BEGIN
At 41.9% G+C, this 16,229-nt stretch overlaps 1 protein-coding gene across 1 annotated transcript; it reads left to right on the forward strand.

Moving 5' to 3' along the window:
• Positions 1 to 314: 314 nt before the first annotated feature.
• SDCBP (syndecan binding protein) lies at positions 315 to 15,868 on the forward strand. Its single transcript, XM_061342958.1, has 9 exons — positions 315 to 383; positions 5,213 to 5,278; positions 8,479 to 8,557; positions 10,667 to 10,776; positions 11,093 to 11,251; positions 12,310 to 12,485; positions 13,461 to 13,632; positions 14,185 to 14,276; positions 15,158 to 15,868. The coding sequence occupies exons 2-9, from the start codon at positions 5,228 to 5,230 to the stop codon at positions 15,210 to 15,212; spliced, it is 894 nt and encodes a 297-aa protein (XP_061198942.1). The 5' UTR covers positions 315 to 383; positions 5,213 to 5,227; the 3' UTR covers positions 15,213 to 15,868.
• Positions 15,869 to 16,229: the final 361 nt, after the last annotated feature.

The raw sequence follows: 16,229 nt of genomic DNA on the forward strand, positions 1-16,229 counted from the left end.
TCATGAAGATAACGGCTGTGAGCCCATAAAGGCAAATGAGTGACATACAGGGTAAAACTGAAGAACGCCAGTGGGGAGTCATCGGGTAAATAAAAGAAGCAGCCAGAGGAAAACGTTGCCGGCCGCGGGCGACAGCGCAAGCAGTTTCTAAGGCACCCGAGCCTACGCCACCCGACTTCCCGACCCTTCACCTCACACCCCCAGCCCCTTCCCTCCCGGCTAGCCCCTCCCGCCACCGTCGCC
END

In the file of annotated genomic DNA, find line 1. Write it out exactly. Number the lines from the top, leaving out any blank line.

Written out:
At 41.9% G+C, this 16,229-nt stretch overlaps 1 protein-coding gene across 1 annotated transcript; it reads left to right on the forward strand.